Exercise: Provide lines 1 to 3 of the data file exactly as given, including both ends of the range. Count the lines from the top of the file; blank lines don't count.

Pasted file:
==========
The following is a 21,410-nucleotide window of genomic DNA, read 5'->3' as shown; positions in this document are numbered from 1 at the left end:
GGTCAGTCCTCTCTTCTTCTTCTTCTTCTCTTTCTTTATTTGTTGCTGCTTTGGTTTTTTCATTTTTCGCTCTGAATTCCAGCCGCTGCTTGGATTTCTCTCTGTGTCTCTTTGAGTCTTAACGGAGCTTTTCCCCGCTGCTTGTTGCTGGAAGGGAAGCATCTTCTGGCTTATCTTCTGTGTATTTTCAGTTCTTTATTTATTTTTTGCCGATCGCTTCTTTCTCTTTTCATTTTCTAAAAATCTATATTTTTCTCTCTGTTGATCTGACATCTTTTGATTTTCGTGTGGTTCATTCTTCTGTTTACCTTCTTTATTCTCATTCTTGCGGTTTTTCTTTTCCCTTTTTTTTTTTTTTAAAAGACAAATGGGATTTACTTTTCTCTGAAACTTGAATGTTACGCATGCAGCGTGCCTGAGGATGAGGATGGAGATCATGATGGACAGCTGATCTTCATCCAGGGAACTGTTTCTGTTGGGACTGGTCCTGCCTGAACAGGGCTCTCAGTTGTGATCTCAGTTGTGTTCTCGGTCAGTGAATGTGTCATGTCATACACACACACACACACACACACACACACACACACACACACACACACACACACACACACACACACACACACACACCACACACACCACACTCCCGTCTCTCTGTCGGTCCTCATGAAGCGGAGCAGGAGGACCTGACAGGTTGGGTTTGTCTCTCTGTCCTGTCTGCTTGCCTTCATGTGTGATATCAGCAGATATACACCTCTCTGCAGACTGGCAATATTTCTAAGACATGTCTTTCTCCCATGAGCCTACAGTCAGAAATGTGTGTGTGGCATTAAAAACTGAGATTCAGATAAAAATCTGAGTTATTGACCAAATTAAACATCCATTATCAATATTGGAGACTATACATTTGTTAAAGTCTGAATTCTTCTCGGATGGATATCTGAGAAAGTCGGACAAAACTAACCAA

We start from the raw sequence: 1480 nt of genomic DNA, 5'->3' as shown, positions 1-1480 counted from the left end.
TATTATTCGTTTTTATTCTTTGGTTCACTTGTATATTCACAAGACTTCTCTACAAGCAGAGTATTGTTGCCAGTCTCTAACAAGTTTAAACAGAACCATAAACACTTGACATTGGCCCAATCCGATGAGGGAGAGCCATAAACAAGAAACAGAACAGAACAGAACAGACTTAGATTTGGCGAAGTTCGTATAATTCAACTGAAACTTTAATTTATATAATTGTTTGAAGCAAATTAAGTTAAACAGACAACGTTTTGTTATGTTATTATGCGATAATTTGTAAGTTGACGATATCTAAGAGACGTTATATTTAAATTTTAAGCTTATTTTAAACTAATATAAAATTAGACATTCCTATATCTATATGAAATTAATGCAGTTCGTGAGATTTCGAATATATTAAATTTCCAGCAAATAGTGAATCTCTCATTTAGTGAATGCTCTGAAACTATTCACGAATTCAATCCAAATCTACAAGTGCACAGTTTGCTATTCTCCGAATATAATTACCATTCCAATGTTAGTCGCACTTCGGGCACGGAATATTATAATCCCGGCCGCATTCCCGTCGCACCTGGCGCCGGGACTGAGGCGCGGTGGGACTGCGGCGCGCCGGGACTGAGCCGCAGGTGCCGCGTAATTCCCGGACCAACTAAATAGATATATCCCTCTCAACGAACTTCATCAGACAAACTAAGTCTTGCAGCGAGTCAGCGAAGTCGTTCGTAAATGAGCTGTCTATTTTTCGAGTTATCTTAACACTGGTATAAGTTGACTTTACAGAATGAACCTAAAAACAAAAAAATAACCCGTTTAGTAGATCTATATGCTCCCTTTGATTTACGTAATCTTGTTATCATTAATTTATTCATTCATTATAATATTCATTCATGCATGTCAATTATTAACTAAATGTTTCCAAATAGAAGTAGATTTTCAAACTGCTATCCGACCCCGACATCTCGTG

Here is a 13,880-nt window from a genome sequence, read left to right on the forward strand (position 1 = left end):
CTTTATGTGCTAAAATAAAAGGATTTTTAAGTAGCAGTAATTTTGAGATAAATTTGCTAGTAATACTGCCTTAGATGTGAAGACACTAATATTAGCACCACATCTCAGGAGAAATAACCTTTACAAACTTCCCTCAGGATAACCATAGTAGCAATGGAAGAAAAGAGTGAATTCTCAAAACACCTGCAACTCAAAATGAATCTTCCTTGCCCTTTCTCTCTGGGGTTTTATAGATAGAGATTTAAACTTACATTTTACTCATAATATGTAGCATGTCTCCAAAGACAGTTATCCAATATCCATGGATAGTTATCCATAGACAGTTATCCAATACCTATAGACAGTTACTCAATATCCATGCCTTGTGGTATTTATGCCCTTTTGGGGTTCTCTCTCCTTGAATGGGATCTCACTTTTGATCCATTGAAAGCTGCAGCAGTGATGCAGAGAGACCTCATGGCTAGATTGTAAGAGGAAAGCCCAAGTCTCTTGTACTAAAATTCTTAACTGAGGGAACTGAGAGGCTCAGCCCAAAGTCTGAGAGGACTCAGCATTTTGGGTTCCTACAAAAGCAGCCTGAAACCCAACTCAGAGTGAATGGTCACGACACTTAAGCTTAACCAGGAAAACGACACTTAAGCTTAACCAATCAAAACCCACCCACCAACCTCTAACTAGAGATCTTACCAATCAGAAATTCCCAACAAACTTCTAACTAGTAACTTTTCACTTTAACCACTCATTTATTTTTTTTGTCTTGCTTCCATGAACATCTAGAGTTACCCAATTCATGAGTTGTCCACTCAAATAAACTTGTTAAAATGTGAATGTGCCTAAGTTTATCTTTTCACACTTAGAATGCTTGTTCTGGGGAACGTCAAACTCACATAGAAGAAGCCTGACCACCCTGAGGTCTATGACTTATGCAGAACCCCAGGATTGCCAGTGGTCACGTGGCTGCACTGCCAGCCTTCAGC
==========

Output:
The following is a 21,410-nucleotide window of genomic DNA, read 5'->3' as shown; positions in this document are numbered from 1 at the left end:
GGTCAGTCCTCTCTTCTTCTTCTTCTTCTCTTTCTTTATTTGTTGCTGCTTTGGTTTTTTCATTTTTCGCTCTGAATTCCAGCCGCTGCTTGGATTTCTCTCTGTGTCTCTTTGAGTCTTAACGGAGCTTTTCCCCGCTGCTTGTTGCTGGAAGGGAAGCATCTTCTGGCTTATCTTCTGTGTATTTTCAGTTCTTTATTTATTTTTTGCCGATCGCTTCTTTCTCTTTTCATTTTCTAAAAATCTATATTTTTCTCTCTGTTGATCTGACATCTTTTGATTTTCGTGTGGTTCATTCTTCTGTTTACCTTCTTTATTCTCATTCTTGCGGTTTTTCTTTTCCCTTTTTTTTTTTTTTAAAAGACAAATGGGATTTACTTTTCTCTGAAACTTGAATGTTACGCATGCAGCGTGCCTGAGGATGAGGATGGAGATCATGATGGACAGCTGATCTTCATCCAGGGAACTGTTTCTGTTGGGACTGGTCCTGCCTGAACAGGGCTCTCAGTTGTGATCTCAGTTGTGTTCTCGGTCAGTGAATGTGTCATGTCATACACACACACACACACACACACACACACACACACACACACACACACACACACACACACACACACACACACACACCACACACACCACACTCCCGTCTCTCTGTCGGTCCTCATGAAGCGGAGCAGGAGGACCTGACAGGTTGGGTTTGTCTCTCTGTCCTGTCTGCTTGCCTTCATGTGTGATATCAGCAGATATACACCTCTCTGCAGACTGGCAATATTTCTAAGACATGTCTTTCTCCCATGAGCCTACAGTCAGAAATGTGTGTGTGGCATTAAAAACTGAGATTCAGATAAAAATCTGAGTTATTGACCAAATTAAACATCCATTATCAATATTGGAGACTATACATTTGTTAAAGTCTGAATTCTTCTCGGATGGATATCTGAGAAAGTCGGACAAAACTAACCAA

We start from the raw sequence: 1480 nt of genomic DNA, 5'->3' as shown, positions 1-1480 counted from the left end.